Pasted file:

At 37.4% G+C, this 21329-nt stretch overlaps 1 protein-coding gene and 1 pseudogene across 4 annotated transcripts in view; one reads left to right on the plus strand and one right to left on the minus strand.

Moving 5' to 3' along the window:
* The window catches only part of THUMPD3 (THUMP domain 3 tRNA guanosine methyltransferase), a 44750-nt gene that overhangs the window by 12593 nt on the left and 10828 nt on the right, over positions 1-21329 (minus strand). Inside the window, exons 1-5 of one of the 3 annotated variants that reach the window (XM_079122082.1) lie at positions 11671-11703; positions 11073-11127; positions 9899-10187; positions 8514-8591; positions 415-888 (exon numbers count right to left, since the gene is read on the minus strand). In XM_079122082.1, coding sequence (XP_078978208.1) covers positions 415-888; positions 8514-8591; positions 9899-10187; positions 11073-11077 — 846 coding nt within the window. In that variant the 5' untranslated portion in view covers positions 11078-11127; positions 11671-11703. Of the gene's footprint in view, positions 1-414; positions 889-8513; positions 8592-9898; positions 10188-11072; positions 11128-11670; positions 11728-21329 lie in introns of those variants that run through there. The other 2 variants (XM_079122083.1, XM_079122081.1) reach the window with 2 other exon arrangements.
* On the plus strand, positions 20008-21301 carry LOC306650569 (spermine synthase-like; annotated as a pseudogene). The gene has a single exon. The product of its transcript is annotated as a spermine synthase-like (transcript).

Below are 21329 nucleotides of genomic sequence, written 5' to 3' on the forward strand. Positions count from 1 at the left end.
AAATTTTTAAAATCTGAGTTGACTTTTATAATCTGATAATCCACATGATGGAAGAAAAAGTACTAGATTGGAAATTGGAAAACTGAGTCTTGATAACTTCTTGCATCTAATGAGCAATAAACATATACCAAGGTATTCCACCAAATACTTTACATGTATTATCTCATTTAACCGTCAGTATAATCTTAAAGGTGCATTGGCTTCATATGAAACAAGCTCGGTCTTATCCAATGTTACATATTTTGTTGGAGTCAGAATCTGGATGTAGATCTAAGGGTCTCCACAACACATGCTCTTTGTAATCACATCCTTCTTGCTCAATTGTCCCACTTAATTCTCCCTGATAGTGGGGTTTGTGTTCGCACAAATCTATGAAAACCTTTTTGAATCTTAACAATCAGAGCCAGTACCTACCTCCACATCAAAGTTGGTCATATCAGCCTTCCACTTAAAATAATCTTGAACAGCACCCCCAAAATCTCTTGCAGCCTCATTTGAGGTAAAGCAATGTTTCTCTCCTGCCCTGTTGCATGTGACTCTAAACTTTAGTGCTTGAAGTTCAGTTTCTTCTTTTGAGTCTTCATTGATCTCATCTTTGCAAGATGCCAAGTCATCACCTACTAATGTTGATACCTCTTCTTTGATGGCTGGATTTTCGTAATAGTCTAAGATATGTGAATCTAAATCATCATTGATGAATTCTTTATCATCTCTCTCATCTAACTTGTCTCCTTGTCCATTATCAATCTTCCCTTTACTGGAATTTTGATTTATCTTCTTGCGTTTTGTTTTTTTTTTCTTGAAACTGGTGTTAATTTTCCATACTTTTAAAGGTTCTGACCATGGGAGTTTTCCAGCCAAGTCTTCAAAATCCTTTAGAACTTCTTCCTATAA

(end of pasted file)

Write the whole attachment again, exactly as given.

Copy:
At 37.4% G+C, this 21329-nt stretch overlaps 1 protein-coding gene and 1 pseudogene across 4 annotated transcripts in view; one reads left to right on the plus strand and one right to left on the minus strand.

Moving 5' to 3' along the window:
* The window catches only part of THUMPD3 (THUMP domain 3 tRNA guanosine methyltransferase), a 44750-nt gene that overhangs the window by 12593 nt on the left and 10828 nt on the right, over positions 1-21329 (minus strand). Inside the window, exons 1-5 of one of the 3 annotated variants that reach the window (XM_079122082.1) lie at positions 11671-11703; positions 11073-11127; positions 9899-10187; positions 8514-8591; positions 415-888 (exon numbers count right to left, since the gene is read on the minus strand). In XM_079122082.1, coding sequence (XP_078978208.1) covers positions 415-888; positions 8514-8591; positions 9899-10187; positions 11073-11077 — 846 coding nt within the window. In that variant the 5' untranslated portion in view covers positions 11078-11127; positions 11671-11703. Of the gene's footprint in view, positions 1-414; positions 889-8513; positions 8592-9898; positions 10188-11072; positions 11128-11670; positions 11728-21329 lie in introns of those variants that run through there. The other 2 variants (XM_079122083.1, XM_079122081.1) reach the window with 2 other exon arrangements.
* On the plus strand, positions 20008-21301 carry LOC306650569 (spermine synthase-like; annotated as a pseudogene). The gene has a single exon. The product of its transcript is annotated as a spermine synthase-like (transcript).

Below are 21329 nucleotides of genomic sequence, written 5' to 3' on the forward strand. Positions count from 1 at the left end.
AAATTTTTAAAATCTGAGTTGACTTTTATAATCTGATAATCCACATGATGGAAGAAAAAGTACTAGATTGGAAATTGGAAAACTGAGTCTTGATAACTTCTTGCATCTAATGAGCAATAAACATATACCAAGGTATTCCACCAAATACTTTACATGTATTATCTCATTTAACCGTCAGTATAATCTTAAAGGTGCATTGGCTTCATATGAAACAAGCTCGGTCTTATCCAATGTTACATATTTTGTTGGAGTCAGAATCTGGATGTAGATCTAAGGGTCTCCACAACACATGCTCTTTGTAATCACATCCTTCTTGCTCAATTGTCCCACTTAATTCTCCCTGATAGTGGGGTTTGTGTTCGCACAAATCTATGAAAACCTTTTTGAATCTTAACAATCAGAGCCAGTACCTACCTCCACATCAAAGTTGGTCATATCAGCCTTCCACTTAAAATAATCTTGAACAGCACCCCCAAAATCTCTTGCAGCCTCATTTGAGGTAAAGCAATGTTTCTCTCCTGCCCTGTTGCATGTGACTCTAAACTTTAGTGCTTGAAGTTCAGTTTCTTCTTTTGAGTCTTCATTGATCTCATCTTTGCAAGATGCCAAGTCATCACCTACTAATGTTGATACCTCTTCTTTGATGGCTGGATTTTCGTAATAGTCTAAGATATGTGAATCTAAATCATCATTGATGAATTCTTTATCATCTCTCTCATCTAACTTGTCTCCTTGTCCATTATCAATCTTCCCTTTACTGGAATTTTGATTTATCTTCTTGCGTTTTGTTTTTTTTTTCTTGAAACTGGTGTTAATTTTCCATACTTTTAAAGGTTCTGACCATGGGAGTTTTCCAGCCAAGTCTTCAAAATCCTTTAGAACTTCTTCCTATAA